Come up with a list of requirements for this expository essay on Esperanza's character in Esperanza Rising as a class and use the list to guide class writing. Here, learners will complete the first paragraph, discuss their notes for the second paragraph, and then compose the second paragraph. Instead of think-pair-share, have your class members ink-pair-share as they write! They will write a few sentences, and then share will their small groups for feedback. The writing they do will be used during a final assessment for the unit.
With their constitution paragraph drafts in hand, fourth graders work in pairs to critique and revise each other's writing. This process can be very challenging for young writers, but a praise-question-suggest protocol is outlined in the lesson that emphasizes giving kind, specific, and helpful feedback. This procedure is modeled as the class creates a list of revision questions and uses them to critique a sample piece of writing, before finally pairing up and sharing their work. Be sure to assign partners carefully, as children can be very sensitive to receiving feedback from their peers. Overall, a good lesson that effectively addresses a difficult step in the writing process.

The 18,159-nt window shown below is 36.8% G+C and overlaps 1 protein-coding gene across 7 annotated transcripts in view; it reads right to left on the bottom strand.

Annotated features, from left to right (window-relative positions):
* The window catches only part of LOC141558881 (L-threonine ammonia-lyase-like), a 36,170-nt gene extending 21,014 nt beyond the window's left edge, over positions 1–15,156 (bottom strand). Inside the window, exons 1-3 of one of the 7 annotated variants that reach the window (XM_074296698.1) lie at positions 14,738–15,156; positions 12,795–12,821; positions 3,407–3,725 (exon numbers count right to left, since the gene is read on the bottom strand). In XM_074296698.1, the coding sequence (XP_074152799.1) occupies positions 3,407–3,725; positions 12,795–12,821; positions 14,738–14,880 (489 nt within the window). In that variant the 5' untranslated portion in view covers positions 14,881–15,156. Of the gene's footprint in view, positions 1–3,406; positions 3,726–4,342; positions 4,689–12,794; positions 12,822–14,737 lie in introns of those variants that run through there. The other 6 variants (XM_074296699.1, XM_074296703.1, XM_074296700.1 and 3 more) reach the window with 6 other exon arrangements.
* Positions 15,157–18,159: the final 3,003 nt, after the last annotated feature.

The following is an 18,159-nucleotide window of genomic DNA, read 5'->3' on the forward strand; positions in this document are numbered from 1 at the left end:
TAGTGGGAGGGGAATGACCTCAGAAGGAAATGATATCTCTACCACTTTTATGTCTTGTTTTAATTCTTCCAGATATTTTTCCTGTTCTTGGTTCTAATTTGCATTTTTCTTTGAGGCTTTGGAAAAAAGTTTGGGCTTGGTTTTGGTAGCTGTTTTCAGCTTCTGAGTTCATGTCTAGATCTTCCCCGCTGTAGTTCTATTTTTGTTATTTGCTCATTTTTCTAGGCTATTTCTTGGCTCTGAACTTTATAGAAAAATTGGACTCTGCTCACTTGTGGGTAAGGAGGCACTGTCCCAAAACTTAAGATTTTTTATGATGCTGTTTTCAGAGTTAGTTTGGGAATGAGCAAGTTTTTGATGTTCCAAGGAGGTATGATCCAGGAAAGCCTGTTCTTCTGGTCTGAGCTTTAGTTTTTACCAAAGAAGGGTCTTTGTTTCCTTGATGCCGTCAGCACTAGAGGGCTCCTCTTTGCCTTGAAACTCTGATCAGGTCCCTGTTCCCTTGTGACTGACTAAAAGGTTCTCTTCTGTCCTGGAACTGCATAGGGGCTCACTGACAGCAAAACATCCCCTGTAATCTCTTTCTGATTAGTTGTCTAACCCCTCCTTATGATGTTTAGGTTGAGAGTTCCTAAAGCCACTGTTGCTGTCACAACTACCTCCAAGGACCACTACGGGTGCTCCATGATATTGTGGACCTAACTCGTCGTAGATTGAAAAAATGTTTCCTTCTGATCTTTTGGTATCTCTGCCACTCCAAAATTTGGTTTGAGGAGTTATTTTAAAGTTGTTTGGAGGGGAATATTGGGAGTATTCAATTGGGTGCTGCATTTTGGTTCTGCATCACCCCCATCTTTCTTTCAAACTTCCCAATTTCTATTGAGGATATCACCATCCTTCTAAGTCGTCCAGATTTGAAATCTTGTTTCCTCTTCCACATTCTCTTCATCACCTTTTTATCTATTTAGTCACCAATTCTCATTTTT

In the tenth lesson of this unit, young scholars learn to categorize information as they continue researching their colonial trade. During guided practice, the teacher models how to read informational text slowly while sorting the information into short bulleted notes. Young researchers are then given the opportunity to practice these skills as they reread text on their specific colonial trade. Finally, learners return to their expert groups to share the notes they have taken with their peers. A great resource for teaching note-taking skills to your class. Note that this lesson builds on the previous two lessons in the unit, though it can be adapted for other content areas as well.